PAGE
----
In the war for your beer money, craft breweries have learned to leverage what some are calling an unfair advantage over the big industrial brewers -- the label on the bottles.
Beer and breweries are, for better or worse, subject to stringent regulation from the federal government. After years of legislation and a long status quo of a marketplace dominated by giant brewing conglomerates, many of the laws that aim to control the flow of beer from brewery to consumer tend to favor these same big players. But, as pointed out by Dan Fox in an article for the Drinks Business, there’s one area craft breweries are finding an advantage -- marketing.
Fox, a longtime big beer advertising executive (who coined the disingenuous “Frost-Brewed” slogan for Coors Light), explains:
“One of the restrictions placed on breweries long ago prevented them from saying certain things about their beer. ‘Responsible marketing’ meant avoiding unseemly selling tactics... Many marketing gimmicks in advertising, naming, and labeling were placed off-limits. This was especially true for wording or images deemed to promote underage drinking, celebrate alcohol-effect, or encourage irresponsible consumption. It was hard to disagree with these marketing no-fly zones, so beer companies learned to live with the restrictions, and in great part, police themselves. Ultimately, promoting responsible consumption became a point of pride for every major brewer, and for their distributors as well.”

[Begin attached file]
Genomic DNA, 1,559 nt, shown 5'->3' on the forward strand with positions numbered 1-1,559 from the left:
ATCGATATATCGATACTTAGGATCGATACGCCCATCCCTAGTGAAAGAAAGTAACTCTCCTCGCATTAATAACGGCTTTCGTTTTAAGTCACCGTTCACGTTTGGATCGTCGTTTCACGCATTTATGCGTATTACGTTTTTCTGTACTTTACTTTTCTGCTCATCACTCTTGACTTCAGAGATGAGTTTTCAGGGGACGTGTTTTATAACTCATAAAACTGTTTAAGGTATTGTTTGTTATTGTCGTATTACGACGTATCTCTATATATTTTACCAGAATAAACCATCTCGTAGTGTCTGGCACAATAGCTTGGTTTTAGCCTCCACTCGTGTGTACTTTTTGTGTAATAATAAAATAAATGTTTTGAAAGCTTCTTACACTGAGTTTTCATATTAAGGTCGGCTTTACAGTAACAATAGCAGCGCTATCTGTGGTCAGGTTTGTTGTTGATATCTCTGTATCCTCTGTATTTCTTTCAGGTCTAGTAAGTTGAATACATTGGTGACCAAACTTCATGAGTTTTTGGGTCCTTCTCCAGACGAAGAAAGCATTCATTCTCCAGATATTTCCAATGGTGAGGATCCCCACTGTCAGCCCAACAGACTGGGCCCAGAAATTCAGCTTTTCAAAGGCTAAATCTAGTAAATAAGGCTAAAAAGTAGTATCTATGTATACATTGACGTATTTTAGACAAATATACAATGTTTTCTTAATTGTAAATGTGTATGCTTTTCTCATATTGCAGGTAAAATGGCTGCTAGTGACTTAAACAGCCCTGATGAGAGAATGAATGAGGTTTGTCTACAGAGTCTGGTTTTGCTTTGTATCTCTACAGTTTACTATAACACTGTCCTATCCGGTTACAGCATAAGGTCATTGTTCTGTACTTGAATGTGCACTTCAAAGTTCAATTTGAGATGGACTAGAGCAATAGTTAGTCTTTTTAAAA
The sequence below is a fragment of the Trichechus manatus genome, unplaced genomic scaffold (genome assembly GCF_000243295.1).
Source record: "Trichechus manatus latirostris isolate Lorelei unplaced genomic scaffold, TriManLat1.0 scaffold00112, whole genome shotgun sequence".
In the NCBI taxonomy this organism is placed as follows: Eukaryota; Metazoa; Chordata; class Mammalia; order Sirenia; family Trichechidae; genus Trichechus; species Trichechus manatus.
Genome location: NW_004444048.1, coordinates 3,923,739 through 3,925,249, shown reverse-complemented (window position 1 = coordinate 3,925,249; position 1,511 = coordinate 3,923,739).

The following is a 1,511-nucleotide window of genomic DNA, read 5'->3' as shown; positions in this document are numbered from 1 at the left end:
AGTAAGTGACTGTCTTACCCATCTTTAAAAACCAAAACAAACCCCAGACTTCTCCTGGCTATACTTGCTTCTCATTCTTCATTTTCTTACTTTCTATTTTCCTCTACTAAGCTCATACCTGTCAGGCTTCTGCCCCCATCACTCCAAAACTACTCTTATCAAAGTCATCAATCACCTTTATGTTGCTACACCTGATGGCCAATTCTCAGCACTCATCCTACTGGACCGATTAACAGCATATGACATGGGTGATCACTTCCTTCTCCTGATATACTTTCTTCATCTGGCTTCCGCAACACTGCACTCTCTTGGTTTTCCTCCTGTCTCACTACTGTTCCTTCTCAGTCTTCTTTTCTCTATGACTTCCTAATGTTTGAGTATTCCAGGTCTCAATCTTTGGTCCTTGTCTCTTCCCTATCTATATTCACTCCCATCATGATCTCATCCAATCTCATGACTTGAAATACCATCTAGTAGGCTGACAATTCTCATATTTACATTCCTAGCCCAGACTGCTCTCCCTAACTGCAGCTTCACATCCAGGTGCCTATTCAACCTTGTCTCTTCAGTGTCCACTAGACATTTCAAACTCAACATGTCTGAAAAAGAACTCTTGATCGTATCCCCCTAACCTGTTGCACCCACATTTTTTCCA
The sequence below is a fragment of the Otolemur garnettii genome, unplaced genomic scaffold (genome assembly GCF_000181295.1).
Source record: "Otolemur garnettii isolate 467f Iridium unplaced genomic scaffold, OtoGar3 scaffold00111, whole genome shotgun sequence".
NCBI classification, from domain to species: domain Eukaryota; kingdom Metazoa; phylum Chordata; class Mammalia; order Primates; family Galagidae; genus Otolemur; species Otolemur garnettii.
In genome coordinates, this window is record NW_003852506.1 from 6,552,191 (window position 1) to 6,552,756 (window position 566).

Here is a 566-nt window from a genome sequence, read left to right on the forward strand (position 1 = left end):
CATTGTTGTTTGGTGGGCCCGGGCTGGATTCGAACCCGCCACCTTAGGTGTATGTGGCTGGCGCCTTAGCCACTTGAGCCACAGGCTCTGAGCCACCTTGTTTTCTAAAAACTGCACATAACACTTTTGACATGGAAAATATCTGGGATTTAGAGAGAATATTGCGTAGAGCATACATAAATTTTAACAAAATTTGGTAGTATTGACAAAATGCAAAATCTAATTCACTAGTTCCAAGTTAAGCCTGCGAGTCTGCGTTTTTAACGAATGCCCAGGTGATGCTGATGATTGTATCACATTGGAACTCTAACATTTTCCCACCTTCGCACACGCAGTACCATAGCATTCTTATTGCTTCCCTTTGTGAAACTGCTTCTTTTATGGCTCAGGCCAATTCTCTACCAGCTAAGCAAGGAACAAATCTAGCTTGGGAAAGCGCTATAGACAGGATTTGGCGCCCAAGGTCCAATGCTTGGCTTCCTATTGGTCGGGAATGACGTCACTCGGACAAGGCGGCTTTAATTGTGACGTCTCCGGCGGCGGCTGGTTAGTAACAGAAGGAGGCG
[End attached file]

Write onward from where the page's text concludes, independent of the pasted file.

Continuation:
But, in an increasingly competitive marketplace, some craft brewers seem to be skirting the rules that discourage cartoon characters or beer names that boast of potency. Fox points to 10 examples of craft brands that seem to flout regulatory conventions, including Founders Brewing’s All Day IPA (suggestive of binge drinking, he says) and Dogfish Head’s hoppy tribute to the Grateful Dead (which sports the deadhead bear on the label and he says “appeals to children.”)
Check out Fox’s full piece for a great graphic illustrating some craft beer labels that might skirt “responsible marketing.”
Fox summarizes his take:
“Responsibility-challenged appeals like these can be powerful marketing weapons, especially when aimed at the coveted younger drinker group. Permitting their use effectively grants a competitive edge to the brand owners. And since most craft brewers rarely advertise in more expensive media, label-rendered brand identities often represent their most important marketing investment. It’s a very advantageous place to garner special treatment, especially if a brewer is not constrained by conscience.”
Are some craft breweries using an unfair advantage when creating their brands? It’s hard to agree when it is so difficult to define what “fair” is in the first place. The beer industry has a long history of backroom-dealings, cutthroat competition and a creativity-stifling hegemony; perhaps a little competitive advantage is what was needed to bring some balance back to the marketplace.
Besides, as Fox states, these “responsible marketing” rules have largely been self-enforced by the breweries. If the Alcohol and Tobacco Tax and Trade Bureau (the agency that regulates the beer industry) is approving these craft beer labels, who can blame the brewers for trying?
Fox even includes an anecdote about a craft brewer who was surprised by some of the labels that have been approved. If the government agency responsible for enforcing the regulations approves, how can one claim unfair advantage?